In short, many conservatives have stopped licking our wounds and are now, learning from our mistakes this year and focusing on rebuilding for the future.  Reagan conservatives have always been a forward-looking folk.

Krauthammer to GOP: “No reinvention when none is needed”

Amidst the gnashing of teeth and rending of garments in the wake of Mitt Romney’s narrow loss earlier this week to Barack Obama, a few cool-head conservative strategists and pundits have reminded us that all is not lost, that the party suffered a minor setback not a fatal blow.

Today, Charles Krauthammer, as could be expected, offers perhaps the most sage insight into the way forward for the GOP:

They lose and immediately the chorus begins. Republicans must change or die. A rump party of white America, it must adapt to evolving demographics or forever be the minority.

The only part of this that is even partially true regards Hispanics. They should be a natural Republican constituency: striving immigrant community, religious, Catholic, family-oriented and socially conservative (on abortion, for example).

He outlines a way forward on immigration reform, then reminds us that on core fiscal issues, the GOP should not moderate:

Tuesday’s exit polls showed that by an eight-point margin (51-43), Americans believe that government does too much. And Republicans are the party of smaller government. Moreover, onrushing economic exigencies — crushing debt,unsustainable entitlements — will make the argument for smaller government increasingly unassailable.

Bear in mind, given that GOP turnout was down from 2008, that eight-point margin might actually be considerably larger.  It wasn’t conservative ideas which did Republicans in, but the standard bearer’s imperfect articulation of them: (more…)

History suggests 2016 will be a bad year for Democrats

With the help of David Leip’s Atlas of Presidential Elections, I have compiled the popular vote and percentage of the total vote the presidential candidate of the party which would govern for each of nine electoral “cycles” going from 1912 through 2008.  (Available below the jump.)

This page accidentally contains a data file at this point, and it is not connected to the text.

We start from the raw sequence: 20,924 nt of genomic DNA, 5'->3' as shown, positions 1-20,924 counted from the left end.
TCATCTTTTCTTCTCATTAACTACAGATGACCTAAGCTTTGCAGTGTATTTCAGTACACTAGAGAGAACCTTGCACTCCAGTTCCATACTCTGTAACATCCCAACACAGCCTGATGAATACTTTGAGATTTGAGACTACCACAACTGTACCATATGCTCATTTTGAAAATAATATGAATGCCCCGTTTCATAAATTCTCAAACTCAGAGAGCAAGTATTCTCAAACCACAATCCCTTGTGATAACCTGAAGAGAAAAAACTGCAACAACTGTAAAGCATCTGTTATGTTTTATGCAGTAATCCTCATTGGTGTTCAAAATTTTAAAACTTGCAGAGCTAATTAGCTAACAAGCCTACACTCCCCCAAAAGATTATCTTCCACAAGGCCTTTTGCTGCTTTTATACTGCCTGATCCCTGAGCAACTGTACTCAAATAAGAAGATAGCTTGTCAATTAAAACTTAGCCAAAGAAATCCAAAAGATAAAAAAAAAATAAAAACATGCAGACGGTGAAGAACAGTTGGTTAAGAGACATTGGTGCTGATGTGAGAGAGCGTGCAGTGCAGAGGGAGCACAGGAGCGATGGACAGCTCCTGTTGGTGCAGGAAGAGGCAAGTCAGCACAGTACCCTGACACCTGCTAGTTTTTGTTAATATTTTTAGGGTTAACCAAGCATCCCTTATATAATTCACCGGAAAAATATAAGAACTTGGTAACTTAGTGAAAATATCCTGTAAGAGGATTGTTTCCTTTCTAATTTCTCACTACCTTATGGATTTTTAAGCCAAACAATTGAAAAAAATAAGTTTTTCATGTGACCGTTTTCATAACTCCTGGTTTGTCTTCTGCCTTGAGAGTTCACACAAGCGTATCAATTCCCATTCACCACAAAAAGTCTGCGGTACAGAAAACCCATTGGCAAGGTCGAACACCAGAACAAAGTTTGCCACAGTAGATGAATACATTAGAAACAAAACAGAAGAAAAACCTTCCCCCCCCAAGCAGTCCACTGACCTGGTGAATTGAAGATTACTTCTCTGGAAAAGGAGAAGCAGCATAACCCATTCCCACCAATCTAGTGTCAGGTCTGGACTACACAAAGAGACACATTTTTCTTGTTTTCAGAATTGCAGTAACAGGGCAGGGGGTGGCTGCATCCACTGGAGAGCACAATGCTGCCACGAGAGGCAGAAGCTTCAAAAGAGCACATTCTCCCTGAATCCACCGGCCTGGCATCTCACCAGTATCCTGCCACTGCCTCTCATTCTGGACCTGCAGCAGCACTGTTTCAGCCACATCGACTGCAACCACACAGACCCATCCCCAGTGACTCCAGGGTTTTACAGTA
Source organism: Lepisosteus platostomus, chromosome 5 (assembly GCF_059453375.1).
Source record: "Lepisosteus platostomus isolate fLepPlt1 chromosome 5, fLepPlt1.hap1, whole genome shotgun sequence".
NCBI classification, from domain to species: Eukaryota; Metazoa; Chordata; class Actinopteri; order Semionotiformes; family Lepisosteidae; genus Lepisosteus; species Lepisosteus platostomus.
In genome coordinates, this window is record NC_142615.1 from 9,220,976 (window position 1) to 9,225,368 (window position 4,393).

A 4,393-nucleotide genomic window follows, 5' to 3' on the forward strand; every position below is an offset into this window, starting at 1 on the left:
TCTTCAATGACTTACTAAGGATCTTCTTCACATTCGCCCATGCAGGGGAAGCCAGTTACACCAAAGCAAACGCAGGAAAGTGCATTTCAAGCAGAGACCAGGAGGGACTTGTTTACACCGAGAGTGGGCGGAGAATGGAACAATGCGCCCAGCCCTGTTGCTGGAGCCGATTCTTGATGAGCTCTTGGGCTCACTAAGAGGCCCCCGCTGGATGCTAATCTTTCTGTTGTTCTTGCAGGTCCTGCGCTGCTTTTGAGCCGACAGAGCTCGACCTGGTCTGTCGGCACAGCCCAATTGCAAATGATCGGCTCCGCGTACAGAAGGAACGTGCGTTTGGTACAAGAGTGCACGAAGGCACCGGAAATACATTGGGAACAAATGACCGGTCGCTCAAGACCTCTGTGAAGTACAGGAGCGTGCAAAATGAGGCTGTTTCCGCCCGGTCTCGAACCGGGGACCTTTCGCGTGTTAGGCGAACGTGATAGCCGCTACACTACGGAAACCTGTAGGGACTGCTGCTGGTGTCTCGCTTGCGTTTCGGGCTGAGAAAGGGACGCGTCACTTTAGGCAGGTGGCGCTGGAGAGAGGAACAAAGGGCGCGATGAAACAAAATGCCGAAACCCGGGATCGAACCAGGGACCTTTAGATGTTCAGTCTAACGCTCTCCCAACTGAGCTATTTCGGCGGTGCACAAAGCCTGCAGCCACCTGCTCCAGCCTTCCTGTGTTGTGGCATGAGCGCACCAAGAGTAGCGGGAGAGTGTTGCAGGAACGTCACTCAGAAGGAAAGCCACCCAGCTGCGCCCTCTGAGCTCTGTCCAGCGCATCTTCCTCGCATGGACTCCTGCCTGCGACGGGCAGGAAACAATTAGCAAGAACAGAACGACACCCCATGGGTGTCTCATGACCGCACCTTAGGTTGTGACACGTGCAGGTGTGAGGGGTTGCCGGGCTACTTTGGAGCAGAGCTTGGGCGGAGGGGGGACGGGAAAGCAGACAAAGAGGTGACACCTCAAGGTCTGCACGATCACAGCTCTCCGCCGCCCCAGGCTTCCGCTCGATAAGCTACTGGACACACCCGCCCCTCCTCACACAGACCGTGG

By electoral cycle, I mean a series of the three elections starting with the one which caused a shift in partisan control of the White House, i.e., in 1912, the partisan control shifted from Republican (William Howard Taft) to Democratic (Woodrow Wilson).  Sometimes, in the third election in the cycle, partisan control would switch back as it did in 1920, 1960, 1968, 2000 & 2008.  Other times, the incumbent party would retain the White House as happened in 1928, 1940 and 1988.

In each case, a distinct pattern emerges.  The party which comes to power in the first election will gain votes and increase its percentage of the vote in the second, then see a decline, sometimes substantial, in the third.

There are, however, only two exceptions.

In the second election in the 1920s cycle, 1924, Calvin Coolidge won fewer votes (and a smaller percentage of the vote) than he did his erstwhile running mate Warren G. Harding four years previously.  Four years later, Herbert Hoover would get more votes than either of his two partisan predecessors, but a lower percentage than did Harding.  That said, the pattern holds if we begin the cycle in 1924 and end it in 1932.  Increase from 1924 to 1928, decline in 1932.

In the 1990s cycle, Al Gore got more votes in 2000 than Bill Clinton had in 1992 or 1996, but, in the first two elections in that cycle, there had been a major third party candidate, Ross Perot.  The pattern does hold when you calculate the dominant party’s percentage of the two-party vote.

One minor exception:  In 1920 (third election of the 1910s cycle), Democrat James Cox got more votes than did Woodrow Wilson in 1912 and 1916, but that’s because 1920 was the first election when women were allowed to vote.

So, why I am sharing all this with you?  To show that there is historical pattern here which suggests that  Republicans stand in good stead for 2016.  No president, until this week, has ever won reelection with fewer votes than he had in his initial election.  And save for 1928*, his party has always seen a drop-off (usually quite significant) from the second to third election in the cycle.

Obama didn’t get that popular vote bump that Woodrow Wilson, Franklin Delano Roosevelt, Dwight Eisenhower, Lyndon Johnson (running as Kennedy’s successor), Richard Nixon, Ronald Reagan, Bill Clinton and George W. Bush got.  His party is likely to see a further decline in 2016, though the example of Herbert Hoover in 1928 does provide some hope that they might break the pattern. (more…)

Watcher of Weasels — 11.09.12 Winners

Posted by B. Daniel Blatt at 4:17 am - November 9, 2012.
Filed under: Blogging,Conservative Ideas

Council Winners